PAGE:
In 2008, LSU again had one of the top running games in the SEC as the Tigers rushed for 166.8 yards per game with Scott getting the bulk of the carries (1,174 yards on 217 attempts). Scott, who earned first-team All-SEC in 2008, and Keiland Williams (417 yards, 2 TDs on 83 attempts) gave the Tigers one of the top 1–2 rushing punches in the league last year.
Porter and the Tigers had a running back-by-committee approach during the national championship season in 2007 with Hester leading all rushers with a career-best 1,103 yards and 11 TDs. Hester, who was a second-team All-SEC selection, had four 100-yard rushing games, including a 120-yard effort against Tennessee in the SEC Championship Game. Williams was second on the squad with 478 yards and six scores, while Trindon Holliday was third with 364 yards and two TDs.
As a unit, LSU rushed for 214.1 yards per game and 35 touchdowns. The 214.1 yards per game and 35 rushing touchdowns both ranked second in the SEC. Another impressive feat for the Tiger running backs was the fact that they combined for 432 carries in 2007 with just one lost fumble, which came against Tennessee in the SEC title game.
Following the 2007 season, Hester was picked in the third round of the 2008 NFL Draft by the San Diego Chargers. Hester became the fourth running back coached by Porter that has been selected among the first three rounds of the NFL Draft since 2004.
In 2006, Porter juggled running backs as the Tigers started four different players, including two true freshmen, at tailback. In 13 games, the Tigers had five different running backs lead the team in rushing. Hester led the Tigers in rushing with 440 yards and six scores. Hester added another 269 yards and three touchdowns on 35 receptions, which ranked as the third-highest total for a running back in school history.
A pair of true freshmen in Scott and Williams also burst onto the scene during the 2006 season, giving the Tigers a glimpse of the future as they combined for 713 yards and 10 TDs. Williams capped his first season with the Tigers in a big way, rushing for 107 yards and a pair of scores in LSU's 41–14 win over Notre Dame in the Sugar Bowl.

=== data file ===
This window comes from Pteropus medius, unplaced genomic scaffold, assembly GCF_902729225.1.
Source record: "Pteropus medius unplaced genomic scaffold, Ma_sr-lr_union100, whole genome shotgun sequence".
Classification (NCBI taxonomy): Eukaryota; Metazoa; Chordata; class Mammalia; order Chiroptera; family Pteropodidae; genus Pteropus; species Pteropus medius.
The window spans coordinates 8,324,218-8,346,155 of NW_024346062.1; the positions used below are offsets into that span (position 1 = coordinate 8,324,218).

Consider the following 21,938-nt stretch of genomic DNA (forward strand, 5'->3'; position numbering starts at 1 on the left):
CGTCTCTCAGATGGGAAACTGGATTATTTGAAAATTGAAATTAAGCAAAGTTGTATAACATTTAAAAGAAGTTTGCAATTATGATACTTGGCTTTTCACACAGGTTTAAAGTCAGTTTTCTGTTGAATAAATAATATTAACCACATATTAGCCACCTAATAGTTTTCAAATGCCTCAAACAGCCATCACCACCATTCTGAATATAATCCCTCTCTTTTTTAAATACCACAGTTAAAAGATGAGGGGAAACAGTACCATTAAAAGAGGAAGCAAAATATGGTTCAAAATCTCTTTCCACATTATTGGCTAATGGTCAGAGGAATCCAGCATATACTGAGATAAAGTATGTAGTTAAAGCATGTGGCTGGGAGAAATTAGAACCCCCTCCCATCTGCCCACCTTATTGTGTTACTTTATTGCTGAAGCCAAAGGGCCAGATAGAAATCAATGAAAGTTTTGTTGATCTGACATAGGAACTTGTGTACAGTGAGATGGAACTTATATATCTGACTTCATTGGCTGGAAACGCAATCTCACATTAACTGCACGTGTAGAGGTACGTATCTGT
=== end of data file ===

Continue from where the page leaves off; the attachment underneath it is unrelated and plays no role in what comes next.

As a unit, the Tigers ranked second in the SEC in rushing in 2006 with 165.8 yards per game. The Tigers also had 25 rushing TDs, a figure that ranked No. 2 in the league.
In his first year with the team in 2005, Porter made an immediate impact on LSU's running game as the Tigers, despite losing perhaps the top runner in the SEC in Alley Broussard to a knee injury in mid-August, still managed to rush for 1,951 yards and 21 touchdowns. LSU's rushing offense ranked fourth in the SEC, while the 21 rushing TDs was the second-highest total in the league.
Addai had his best year in a Tiger uniform, rushing for 911 yards and nine touchdowns; while Justin Vincent added 488 yards and five scores. Addai had five 100-yard rushing games, capped by a 130-yard, one-TD performance in LSU's 40–3 win over Miami in the Peach Bowl. He went on to become a first round draft pick of the Indianapolis Colts in the 2006 NFL Draft, becoming the first LSU running back taken in the first round of the NFL Draft since Harvey Williams was the 21st overall pick by the Chiefs in 1991. Addai was a finalist for NFL Rookie of the Year in 2006 and played a key role in the Colts' Super Bowl victory over the Chicago Bears.
On February 10, it was announced that Porter would take the position of running backs coach at Arizona State University. The move comes after former coach Chris Thomsen left to coach the offensive line at Texas Tech.
On January 1 of 2013, Porter accepted the running backs coaching position at the University of Texas.
On February 11 of 2014, Porter was announced as the running backs coach at the University of North Carolina at Chapel Hill.
Porter and his wife Sharmane have three children, Brandon, Omari and Olivia.
Head coaching record
|Memphis Tigers (Conference USA) (2010–2011)|
- Former Tiger Running Back Larry Porter Named Memphis Football Coach
- Porter takes over struggling Memphis program
- Porter hired as Memphis' coach
- "Memphis fires coach Larry Porter". ESPN.com. ESPN.com news services. November 27, 2011. Retrieved November 27, 2011.